More Than You Need

Jesus said to them, “Children, do you have any fish?” They answered him, “No.” He said to them, “Cast the net on the right side of the boat, and you will find some.” So they cast it, and now they were not able to haul it in, because of the quantity of fish. That disciple whom Jesus loved therefore said to Peter, “It is the Lord!” When Simon Peter heard that it was the Lord, he put on his outer garment, for he was stripped for work, and threw himself into the sea. The other disciples came in the boat, dragging the net full of fish, for they were not far from the land, but about a hundred yards off.

When they got out on land, they saw a charcoal fire in place, with fish laid out on it, and bread. 10 Jesus said to them, “Bring some of the fish that you have just caught.” 11 So Simon Peter went aboard and hauled the net ashore, full of large fish, 153 of them. And although there were so many, the net was not torn. 12 Jesus said to them, “Come and have breakfast.” Now none of the disciples dared ask him, “Who are you?” They knew it was the Lord. 13 Jesus came and took the bread and gave it to them, and so with the fish. 14 This was now the third time that Jesus was revealed to the disciples after he was raised from the dead. John 21:5-14 ESV

The sun was just coming up as the weary disciples began to pull in their net after an unsuccessful night of fishing. They had returned to the Sea of Galilee just as Jesus had told them to but, apparently bored with waiting, seven of them had decided to try their hand at fishing. But as they prepared to return empty-handed, they heard someone call out to them. Whether it was due to a combination of their distance from shore and the poor morning light, they were unable to make out the identity of the stranger who shouted to them from the shoreline.

But it seems likely that they were a bit put out by His impertinent and somewhat invasive question: “Children, do you have any fish?” (John 21:5 ESV). And you can hear the tone of irritation in their curt response: “No.”

Peter and his companions were worn out and probably a bit put out by their failure to catch a single, solitary fish. These men were professionals and they had probably used every trick of the trade they could think of – but all to no avail. Now, this nosy bystander was unknowingly rubbing salt in the wound, leaving what little pride they had left completely destroyed.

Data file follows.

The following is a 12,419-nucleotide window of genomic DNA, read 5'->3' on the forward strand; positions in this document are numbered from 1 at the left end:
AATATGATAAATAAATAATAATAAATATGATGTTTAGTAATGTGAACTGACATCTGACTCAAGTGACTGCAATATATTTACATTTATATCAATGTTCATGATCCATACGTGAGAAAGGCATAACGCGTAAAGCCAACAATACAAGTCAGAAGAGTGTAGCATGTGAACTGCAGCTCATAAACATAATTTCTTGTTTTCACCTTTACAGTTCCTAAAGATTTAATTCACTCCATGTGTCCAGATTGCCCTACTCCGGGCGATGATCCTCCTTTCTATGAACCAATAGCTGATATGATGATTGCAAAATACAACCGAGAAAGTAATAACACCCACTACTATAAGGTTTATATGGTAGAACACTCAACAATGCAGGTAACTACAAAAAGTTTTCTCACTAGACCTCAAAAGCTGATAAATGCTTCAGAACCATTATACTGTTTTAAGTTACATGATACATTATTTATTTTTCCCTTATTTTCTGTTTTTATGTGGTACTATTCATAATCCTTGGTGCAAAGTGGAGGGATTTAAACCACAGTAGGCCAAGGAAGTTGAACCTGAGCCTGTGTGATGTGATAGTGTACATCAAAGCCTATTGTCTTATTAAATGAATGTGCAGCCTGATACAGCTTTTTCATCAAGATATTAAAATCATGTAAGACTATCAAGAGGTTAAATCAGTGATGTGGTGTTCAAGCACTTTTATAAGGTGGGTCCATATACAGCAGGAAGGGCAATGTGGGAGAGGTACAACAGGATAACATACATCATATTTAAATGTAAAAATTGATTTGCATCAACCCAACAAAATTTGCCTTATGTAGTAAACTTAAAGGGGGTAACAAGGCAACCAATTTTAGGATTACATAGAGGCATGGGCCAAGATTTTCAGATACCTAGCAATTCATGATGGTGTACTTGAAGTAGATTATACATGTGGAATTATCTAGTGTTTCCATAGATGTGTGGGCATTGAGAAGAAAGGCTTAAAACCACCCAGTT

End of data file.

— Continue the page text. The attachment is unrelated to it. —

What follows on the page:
John makes it clear that they failed to recognize Jesus. Again, it could have been because of their distance from shore and the poor lighting conditions. But, like the two disciples who encountered the resurrected Jesus on the road to Emaus, these men could have been a case of divine disablement.

While they were talking and discussing together, Jesus himself drew near and went with them. But their eyes were kept from recognizing him. – Luke 24:14-15 ESV

Whatever the case, the disciples had no idea that it was Jesus who was speaking to them. So, when this “stranger” suggested that they cast their net on the other side of the boat, they must have felt a strong urge to tell him to mind his own business. And yet, surprisingly, they did just as the man suggested. It could be that they did so out of respect. When the man had called out to them, he had called them “children.” The Greek word is paidion, and it was typically used to refer to a young child. It was a term of affection. So, perhaps they understood their well-meaning friend to be an older gentleman to whom they wanted to show honor by heeding his advice.

So, when he shouted out, “Cast the net on the right side of the boat, and you will find some” (John 21:6 ESV), they immediately complied. Yet, it is doubtful that they harbored any suspicions that this time would be any different than all the others. They had no expectations that their efforts would prove successful. They simply wanted to cast their net, haul it back in, and call it a day. But they were in for a big surprise.

John, still writing in the third-person just as he has done throughout his gospel, recounts what happened when he and his fellow disciples did as the man had suggested.

So they cast it, and now they were not able to haul it in, because of the quantity of fish. – John 21:6 ESV

It was a miracle. And John was the first to recognize the nature of what had happened and the identity of who was behind it all. He immediately called out, “It is the Lord!” (John 21:7 ESV). And in that split second of time, the eyes of every man in the boat shifted from the amazing sight of the net full of fish to the man standing on the shore. And forgetting all about the net, they began to row to shore. The always impulsive Peter, too excited to wait,  jumped into the water and swam to meet Jesus. Suddenly, the Giver became more important than the gift. The net full of fish lost its appeal as they recognized their resurrected Lord and Savior.